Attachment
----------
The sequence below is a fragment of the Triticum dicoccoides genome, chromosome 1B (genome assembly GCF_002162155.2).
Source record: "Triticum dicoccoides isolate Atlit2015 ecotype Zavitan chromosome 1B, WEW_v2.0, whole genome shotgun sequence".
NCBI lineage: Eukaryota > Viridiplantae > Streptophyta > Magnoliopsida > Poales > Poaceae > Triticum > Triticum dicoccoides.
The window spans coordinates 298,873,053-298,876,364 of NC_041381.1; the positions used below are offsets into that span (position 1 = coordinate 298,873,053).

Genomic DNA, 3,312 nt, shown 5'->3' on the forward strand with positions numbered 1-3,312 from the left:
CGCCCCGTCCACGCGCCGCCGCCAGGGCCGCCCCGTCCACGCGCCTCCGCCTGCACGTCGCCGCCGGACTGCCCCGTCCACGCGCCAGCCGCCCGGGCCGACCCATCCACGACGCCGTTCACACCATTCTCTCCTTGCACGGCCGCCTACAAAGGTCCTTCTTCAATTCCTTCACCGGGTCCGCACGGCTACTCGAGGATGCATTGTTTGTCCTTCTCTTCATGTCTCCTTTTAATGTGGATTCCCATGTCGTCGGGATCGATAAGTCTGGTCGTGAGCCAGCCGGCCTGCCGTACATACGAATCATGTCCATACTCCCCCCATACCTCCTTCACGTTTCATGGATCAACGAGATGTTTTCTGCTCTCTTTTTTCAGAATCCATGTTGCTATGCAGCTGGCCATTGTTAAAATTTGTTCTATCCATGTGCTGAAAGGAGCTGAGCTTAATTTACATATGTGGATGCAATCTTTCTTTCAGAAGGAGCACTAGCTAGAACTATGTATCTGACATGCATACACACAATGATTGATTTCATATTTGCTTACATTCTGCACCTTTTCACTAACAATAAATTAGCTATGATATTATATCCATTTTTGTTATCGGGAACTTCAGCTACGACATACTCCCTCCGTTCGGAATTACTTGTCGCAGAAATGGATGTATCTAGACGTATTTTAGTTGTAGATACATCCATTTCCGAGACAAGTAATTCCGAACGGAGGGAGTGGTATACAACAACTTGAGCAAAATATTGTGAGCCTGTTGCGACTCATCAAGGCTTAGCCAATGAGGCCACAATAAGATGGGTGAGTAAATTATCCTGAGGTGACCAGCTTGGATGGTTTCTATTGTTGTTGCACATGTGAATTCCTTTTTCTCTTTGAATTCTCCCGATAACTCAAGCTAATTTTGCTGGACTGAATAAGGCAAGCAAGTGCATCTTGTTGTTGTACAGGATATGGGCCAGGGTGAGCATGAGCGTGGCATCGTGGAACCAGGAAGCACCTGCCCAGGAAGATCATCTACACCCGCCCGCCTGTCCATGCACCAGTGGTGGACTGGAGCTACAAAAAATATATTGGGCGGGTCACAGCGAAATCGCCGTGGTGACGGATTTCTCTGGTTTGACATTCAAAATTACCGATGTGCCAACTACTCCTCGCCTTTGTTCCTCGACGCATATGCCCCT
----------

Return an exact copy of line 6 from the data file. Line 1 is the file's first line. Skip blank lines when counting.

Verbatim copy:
CGCCCCGTCCACGCGCCGCCGCCAGGGCCGCCCCGTCCACGCGCCTCCGCCTGCACGTCGCCGCCGGACTGCCCCGTCCACGCGCCAGCCGCCCGGGCCGACCCATCCACGACGCCGTTCACACCATTCTCTCCTTGCACGGCCGCCTACAAAGGTCCTTCTTCAATTCCTTCACCGGGTCCGCACGGCTACTCGAGGATGCATTGTTTGTCCTTCTCTTCATGTCTCCTTTTAATGTGGATTCCCATGTCGTCGGGATCGATAAGTCTGGTCGTGAGCCAGCCGGCCTGCCGTACATACGAATCATGTCCATACTCCCCCCATACCTCCTTCACGTTTCATGGATCAACGAGATGTTTTCTGCTCTCTTTTTTCAGAATCCATGTTGCTATGCAGCTGGCCATTGTTAAAATTTGTTCTATCCATGTGCTGAAAGGAGCTGAGCTTAATTTACATATGTGGATGCAATCTTTCTTTCAGAAGGAGCACTAGCTAGAACTATGTATCTGACATGCATACACACAATGATTGATTTCATATTTGCTTACATTCTGCACCTTTTCACTAACAATAAATTAGCTATGATATTATATCCATTTTTGTTATCGGGAACTTCAGCTACGACATACTCCCTCCGTTCGGAATTACTTGTCGCAGAAATGGATGTATCTAGACGTATTTTAGTTGTAGATACATCCATTTCCGAGACAAGTAATTCCGAACGGAGGGAGTGGTATACAACAACTTGAGCAAAATATTGTGAGCCTGTTGCGACTCATCAAGGCTTAGCCAATGAGGCCACAATAAGATGGGTGAGTAAATTATCCTGAGGTGACCAGCTTGGATGGTTTCTATTGTTGTTGCACATGTGAATTCCTTTTTCTCTTTGAATTCTCCCGATAACTCAAGCTAATTTTGCTGGACTGAATAAGGCAAGCAAGTGCATCTTGTTGTTGTACAGGATATGGGCCAGGGTGAGCATGAGCGTGGCATCGTGGAACCAGGAAGCACCTGCCCAGGAAGATCATCTACACCCGCCCGCCTGTCCATGCACCAGTGGTGGACTGGAGCTACAAAAAATATATTGGGCGGGTCACAGCGAAATCGCCGTGGTGACGGATTTCTCTGGTTTGACATTCAAAATTACCGATGTGCCAACTACTCCTCGCCTTTGTTCCTCGACGCATATGCCCCT